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The Single Hardest Thing You'll Do as a Business Owner Your business is your baby, your livelihood, your purpose and passion, so trusting others to do right and do well with it is no small feat.

By Jeff Boss

entrepreneur daily

Opinions expressed by Entrepreneur contributors are their own.


Of all the things we do as business owners, there is one simple act that is more challenging than the others, that is more emotionally taxing and more likely to add unwanted gray to the top -- or sides -- of your head. Can you guess what it is?

Yup, you guessed it (or did you?). It's the willingness to trust.

Notice it's not the ability to trust but the willingness to do so. We all have the capacity to trust yet whether we choose to is a different story. It's understandable, too. After all, your business is your baby, your livelihood, your purpose and passion, so trusting others to do right and do well with it is no small feat.

Related: 4 Ways to Build a Culture of Trust Culled From My Time in Pro Football

Natalie Nucho of Natalie Helen Consulting, Inc., sees it all the time in her recruiting practice.

"It's always the same story again and again -- newly minted entrepreneurs who have trouble trusting others with their businesses, so what happens is they try to do everything themselves, they get burned out and their business performance plummets -- quickly," she says.

If you want to scale your business to the next level, even if it's just moving from working alone to working with a partner, you need to build trust. Here are three ways to do it (and they all begin with the letter "D" for your alliterative pleasure):

1. Delegate responsibility.

It has been said before that the best way to build trust is to extend it. You do this when you delegate work rather than describe how to work. Set the guardrails for innovation rather than dictating what color those guardrails should be. The former is indicative of leadership, while the latter is a sign of micro-managing, and nobody, except maybe new employees, wants to be told how work.

People work for purpose, autonomy and mastery, according to Daniel Pink's 2.0 theory of motivation, so tell them what they're responsible for, sit back and watch self-selection unravel.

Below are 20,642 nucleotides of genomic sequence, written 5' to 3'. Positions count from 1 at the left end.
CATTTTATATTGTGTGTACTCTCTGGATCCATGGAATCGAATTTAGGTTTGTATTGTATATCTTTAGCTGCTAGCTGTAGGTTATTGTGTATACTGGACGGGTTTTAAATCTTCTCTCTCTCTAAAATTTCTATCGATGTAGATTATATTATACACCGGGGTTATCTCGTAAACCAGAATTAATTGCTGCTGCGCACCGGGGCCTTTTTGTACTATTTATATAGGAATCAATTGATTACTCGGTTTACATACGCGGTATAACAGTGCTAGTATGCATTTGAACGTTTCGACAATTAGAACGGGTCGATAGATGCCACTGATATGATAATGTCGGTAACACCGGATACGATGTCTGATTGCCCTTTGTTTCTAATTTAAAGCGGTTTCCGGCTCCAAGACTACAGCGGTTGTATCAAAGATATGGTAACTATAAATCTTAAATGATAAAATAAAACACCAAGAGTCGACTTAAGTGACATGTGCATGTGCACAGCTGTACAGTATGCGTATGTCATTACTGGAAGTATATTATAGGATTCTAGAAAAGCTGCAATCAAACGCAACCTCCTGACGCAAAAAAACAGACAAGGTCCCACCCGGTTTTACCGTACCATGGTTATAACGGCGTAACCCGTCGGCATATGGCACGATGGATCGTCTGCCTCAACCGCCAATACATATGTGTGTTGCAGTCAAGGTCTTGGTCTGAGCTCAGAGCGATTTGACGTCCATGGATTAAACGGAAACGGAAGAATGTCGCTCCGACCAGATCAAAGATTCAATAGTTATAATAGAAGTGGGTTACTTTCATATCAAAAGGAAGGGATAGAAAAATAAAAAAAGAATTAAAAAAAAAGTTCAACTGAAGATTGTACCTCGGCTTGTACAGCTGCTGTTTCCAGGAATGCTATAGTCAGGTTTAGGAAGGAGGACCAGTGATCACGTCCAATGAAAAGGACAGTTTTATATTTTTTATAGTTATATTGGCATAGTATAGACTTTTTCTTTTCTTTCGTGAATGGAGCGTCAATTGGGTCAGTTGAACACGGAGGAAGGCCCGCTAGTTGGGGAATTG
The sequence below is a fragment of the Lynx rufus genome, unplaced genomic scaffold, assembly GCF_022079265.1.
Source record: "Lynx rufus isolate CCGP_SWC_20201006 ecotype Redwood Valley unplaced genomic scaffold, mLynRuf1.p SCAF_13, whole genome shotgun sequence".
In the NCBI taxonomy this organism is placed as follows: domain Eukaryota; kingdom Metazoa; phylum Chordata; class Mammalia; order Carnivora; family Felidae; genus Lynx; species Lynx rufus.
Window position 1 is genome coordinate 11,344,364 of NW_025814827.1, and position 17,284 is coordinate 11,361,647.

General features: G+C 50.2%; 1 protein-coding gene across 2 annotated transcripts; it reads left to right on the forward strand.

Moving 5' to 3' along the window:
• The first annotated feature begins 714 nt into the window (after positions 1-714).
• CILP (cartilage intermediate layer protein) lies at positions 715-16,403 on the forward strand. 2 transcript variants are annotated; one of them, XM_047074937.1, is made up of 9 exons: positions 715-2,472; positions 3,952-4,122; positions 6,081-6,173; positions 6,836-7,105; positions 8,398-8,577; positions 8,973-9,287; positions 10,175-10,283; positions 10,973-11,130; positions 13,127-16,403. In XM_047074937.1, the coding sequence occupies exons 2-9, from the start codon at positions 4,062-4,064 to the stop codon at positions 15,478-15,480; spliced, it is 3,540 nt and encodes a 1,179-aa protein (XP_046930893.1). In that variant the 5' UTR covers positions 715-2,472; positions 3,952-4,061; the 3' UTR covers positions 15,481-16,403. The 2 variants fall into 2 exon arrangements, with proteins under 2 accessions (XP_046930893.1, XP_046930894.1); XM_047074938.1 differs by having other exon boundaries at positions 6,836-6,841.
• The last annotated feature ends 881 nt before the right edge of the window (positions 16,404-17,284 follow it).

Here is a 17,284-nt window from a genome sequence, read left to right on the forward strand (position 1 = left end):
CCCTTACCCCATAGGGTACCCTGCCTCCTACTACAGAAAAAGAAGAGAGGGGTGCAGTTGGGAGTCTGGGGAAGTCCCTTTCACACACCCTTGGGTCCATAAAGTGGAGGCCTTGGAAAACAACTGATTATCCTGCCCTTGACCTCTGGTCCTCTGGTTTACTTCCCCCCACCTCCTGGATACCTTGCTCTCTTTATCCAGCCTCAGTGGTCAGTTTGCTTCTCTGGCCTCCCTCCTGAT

2. Decide to trust.

Inherent to trusting others is making the decision to trust. There is no gray area when it comes to trust -- you either trust someone or you don't. If there's just "something" about John that makes the hair on the back of your unshaven neck stand up, chances are you don't trust him.

Related: 11 Signs Someone Is Lying to You

The next step is to examine why. What about this poor, hypothetical character named John is untrustworthy? Generally speaking, there are two capacities upon which we base trust for one another: character and competence.

If John is a taxi driver, for instance, you must trust he's competent enough to navigate traffic and get you to your destination. You must also trust that he won't drive the taxi off a bridge and lead everybody to the scene of an unwanted crash. Yet if you don't trust John in either of these capacities, to drive and to drive safely, you're stuck in complacency and won't go anywhere.

3. Dissolve the silos.

Physical obstructions such as high cubicle walls (if you're vertically challenged) and distance (if walking just isn't your thing) certainly impede communication and resulting trust, but there mental barriers, too.

The common belief that knowledge is power has become outdated. Nowadays, with the seemingly interminable reach of technology, knowledge may be powerful but sharing knowledge is the true source of power simply because it enables others -- it allows people to make decisions based on the direction and objectives of the company rather than waiting for "mommy" or "daddy" to make a decision. Dissolving silos is how you scale your business, but doing so warrants trust.

Here's an example: One of my coaching clients became more transparent with his sales team with company and team information so much that it enabled his team to operate off the same sheet of music and thus hold each other more accountable. Each sales rep is now armed with the same information that they can now "row" in the same direction based off a shared understanding of what "right" looks like. The result? His team is now number one in the company.

Trusting others can be challenging, especially when you're unfamiliar with their backgrounds and work experience. There comes a point, though, that to trust becomes a must (notice how that rhymes?) if you want to get ahead.

Related: Multiply the Trust Factor Inside Your Organization

Jeff Boss

Leadership Team Coach, Author, Speaker

Jeff Boss is the author of two books, team leadership coach and former 13-year Navy SEAL where his top awards included four Bronze Stars with valor and two Purple Hearts. Visit him online at

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